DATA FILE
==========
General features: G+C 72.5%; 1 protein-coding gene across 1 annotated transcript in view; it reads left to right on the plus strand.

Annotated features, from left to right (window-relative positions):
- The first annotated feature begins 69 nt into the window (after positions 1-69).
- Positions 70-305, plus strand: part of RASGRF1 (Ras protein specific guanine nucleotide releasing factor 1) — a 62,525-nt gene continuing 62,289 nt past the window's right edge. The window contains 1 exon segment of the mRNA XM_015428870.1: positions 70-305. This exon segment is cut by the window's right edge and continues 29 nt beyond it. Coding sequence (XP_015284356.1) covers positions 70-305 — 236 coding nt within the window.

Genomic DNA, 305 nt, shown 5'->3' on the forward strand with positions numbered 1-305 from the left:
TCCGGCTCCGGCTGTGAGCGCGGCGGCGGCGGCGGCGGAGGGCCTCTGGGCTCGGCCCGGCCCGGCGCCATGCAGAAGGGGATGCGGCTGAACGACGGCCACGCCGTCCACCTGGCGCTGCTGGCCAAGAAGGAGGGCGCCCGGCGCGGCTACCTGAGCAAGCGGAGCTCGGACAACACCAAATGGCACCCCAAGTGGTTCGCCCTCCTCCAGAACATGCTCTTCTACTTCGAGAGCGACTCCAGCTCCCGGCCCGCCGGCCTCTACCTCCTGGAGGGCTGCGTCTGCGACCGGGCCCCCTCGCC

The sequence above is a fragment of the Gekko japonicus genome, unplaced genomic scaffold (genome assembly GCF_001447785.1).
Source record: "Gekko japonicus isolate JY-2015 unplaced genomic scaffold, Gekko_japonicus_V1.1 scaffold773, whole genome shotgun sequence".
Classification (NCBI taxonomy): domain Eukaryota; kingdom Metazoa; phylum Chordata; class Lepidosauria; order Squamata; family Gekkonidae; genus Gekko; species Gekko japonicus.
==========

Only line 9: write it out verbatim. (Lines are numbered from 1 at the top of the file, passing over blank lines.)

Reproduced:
Classification (NCBI taxonomy): domain Eukaryota; kingdom Metazoa; phylum Chordata; class Lepidosauria; order Squamata; family Gekkonidae; genus Gekko; species Gekko japonicus.